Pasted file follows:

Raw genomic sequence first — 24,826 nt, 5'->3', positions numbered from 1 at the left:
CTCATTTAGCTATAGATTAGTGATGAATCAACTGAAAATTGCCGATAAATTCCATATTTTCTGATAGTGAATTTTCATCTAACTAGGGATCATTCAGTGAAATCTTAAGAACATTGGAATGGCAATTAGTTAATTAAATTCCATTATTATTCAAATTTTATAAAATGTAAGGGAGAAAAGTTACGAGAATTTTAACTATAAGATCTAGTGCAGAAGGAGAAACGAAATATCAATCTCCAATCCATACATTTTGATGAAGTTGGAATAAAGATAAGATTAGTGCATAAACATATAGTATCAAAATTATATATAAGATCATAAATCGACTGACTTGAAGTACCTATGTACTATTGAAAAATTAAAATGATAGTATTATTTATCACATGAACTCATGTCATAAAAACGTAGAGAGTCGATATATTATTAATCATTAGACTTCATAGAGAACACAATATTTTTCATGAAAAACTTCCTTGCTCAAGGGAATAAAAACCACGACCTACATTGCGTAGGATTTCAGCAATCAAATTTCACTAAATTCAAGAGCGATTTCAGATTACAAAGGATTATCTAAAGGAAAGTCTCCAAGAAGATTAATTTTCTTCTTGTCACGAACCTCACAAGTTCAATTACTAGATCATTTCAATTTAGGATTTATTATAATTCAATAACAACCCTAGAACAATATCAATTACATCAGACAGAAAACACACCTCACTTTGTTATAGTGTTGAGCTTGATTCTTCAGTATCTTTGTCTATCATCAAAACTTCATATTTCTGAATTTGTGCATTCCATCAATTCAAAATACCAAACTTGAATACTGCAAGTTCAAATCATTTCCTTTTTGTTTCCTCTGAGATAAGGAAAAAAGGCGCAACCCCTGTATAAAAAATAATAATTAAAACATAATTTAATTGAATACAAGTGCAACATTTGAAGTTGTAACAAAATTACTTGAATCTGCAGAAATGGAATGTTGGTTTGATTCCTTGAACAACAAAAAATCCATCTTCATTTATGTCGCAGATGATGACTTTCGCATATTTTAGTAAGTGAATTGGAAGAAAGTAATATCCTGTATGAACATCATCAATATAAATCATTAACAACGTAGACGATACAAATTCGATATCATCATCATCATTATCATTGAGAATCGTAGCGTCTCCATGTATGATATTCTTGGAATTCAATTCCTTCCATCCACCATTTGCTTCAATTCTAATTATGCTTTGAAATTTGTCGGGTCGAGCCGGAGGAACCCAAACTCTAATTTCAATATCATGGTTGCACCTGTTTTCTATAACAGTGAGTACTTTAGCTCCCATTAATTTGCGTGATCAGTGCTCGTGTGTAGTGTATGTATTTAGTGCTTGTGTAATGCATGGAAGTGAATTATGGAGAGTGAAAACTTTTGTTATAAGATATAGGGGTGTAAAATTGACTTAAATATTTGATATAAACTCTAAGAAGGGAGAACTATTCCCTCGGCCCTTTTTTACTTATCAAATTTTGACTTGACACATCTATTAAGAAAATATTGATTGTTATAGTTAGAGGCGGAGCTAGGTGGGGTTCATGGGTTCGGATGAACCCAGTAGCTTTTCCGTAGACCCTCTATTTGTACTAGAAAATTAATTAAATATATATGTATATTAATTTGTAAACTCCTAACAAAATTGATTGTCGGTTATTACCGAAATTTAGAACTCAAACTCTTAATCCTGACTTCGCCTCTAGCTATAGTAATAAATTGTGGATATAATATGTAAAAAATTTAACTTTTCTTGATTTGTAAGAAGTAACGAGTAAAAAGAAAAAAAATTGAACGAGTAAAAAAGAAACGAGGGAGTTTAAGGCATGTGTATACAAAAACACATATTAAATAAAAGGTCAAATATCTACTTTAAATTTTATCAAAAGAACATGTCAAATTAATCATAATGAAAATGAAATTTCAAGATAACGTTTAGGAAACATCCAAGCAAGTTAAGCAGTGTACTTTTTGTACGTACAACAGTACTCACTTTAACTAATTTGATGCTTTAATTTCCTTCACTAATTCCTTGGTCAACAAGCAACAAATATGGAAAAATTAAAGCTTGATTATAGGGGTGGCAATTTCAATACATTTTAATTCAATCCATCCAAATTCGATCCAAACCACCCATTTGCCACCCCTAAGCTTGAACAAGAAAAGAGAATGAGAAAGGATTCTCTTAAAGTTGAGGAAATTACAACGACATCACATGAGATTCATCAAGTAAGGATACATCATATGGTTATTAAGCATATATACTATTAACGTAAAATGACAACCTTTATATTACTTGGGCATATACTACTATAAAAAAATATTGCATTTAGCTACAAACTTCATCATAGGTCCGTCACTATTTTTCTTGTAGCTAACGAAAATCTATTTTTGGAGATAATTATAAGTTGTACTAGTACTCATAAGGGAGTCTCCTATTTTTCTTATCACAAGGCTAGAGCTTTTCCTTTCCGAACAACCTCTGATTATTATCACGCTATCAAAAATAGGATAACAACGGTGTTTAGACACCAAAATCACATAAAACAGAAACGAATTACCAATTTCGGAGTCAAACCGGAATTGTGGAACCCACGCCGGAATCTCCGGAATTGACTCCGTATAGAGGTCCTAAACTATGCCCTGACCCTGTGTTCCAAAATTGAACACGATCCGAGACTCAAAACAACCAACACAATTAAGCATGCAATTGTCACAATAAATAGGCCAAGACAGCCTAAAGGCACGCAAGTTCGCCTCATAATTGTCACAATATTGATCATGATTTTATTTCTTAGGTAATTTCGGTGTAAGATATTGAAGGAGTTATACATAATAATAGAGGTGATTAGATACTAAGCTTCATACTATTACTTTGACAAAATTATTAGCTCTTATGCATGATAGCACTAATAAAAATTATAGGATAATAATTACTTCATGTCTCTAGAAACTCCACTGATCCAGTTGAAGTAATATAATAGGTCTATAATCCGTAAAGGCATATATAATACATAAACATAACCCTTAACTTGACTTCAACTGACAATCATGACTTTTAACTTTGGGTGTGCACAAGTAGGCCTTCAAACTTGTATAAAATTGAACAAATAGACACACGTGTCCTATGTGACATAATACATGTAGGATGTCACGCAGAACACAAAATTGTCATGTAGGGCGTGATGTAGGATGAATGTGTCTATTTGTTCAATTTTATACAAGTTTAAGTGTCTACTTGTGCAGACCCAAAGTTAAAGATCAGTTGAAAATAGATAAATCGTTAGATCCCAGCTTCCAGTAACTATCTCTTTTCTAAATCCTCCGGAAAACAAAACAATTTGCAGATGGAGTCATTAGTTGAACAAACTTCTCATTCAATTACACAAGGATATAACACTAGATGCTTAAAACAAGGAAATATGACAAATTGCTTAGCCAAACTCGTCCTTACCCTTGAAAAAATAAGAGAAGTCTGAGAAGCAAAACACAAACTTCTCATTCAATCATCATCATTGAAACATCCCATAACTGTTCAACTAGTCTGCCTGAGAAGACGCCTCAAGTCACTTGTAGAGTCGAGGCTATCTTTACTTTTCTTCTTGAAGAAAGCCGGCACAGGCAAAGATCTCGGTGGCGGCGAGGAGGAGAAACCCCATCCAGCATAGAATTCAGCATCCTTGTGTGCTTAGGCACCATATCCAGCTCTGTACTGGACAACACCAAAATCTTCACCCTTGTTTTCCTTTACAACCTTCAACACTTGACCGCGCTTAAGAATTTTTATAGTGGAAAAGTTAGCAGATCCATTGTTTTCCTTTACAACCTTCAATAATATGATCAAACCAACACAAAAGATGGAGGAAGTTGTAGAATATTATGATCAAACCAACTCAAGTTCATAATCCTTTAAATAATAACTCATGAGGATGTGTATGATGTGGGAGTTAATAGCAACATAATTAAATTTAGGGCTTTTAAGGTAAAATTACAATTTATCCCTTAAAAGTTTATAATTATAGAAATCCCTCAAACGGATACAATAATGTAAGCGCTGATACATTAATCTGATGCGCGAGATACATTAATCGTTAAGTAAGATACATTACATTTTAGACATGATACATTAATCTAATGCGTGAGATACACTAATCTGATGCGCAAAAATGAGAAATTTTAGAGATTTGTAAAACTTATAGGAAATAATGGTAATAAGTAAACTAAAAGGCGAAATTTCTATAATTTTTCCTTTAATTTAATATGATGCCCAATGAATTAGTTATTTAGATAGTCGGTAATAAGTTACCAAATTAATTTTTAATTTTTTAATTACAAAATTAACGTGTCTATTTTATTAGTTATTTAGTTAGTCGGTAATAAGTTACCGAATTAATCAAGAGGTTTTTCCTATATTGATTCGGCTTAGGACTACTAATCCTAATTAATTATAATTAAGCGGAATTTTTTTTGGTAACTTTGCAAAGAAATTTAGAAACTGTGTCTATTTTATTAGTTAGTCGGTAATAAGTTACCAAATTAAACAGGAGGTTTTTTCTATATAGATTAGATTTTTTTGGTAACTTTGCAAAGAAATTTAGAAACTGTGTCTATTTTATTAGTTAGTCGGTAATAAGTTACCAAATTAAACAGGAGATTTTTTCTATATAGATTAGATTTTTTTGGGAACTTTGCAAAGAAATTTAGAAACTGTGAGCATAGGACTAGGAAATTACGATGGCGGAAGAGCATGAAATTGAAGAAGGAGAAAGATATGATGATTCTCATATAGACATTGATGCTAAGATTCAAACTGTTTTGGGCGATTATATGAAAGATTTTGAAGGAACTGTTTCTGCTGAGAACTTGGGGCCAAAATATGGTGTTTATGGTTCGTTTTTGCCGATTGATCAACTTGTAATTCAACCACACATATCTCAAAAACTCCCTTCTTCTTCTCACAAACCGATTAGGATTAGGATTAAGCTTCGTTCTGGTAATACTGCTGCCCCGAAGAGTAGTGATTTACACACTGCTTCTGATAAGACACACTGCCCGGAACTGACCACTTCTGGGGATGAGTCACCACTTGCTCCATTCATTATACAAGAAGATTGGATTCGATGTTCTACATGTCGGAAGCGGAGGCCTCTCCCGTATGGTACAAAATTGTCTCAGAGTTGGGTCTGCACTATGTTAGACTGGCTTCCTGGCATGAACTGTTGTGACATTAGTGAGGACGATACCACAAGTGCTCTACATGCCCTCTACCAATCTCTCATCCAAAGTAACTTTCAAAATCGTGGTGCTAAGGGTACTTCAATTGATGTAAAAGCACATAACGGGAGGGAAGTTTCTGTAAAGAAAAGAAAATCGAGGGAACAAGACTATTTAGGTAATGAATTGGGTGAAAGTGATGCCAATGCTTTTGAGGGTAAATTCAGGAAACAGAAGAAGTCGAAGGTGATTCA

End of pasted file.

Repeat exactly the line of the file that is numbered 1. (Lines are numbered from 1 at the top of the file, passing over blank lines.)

Raw genomic sequence first — 24,826 nt, 5'->3', positions numbered from 1 at the left: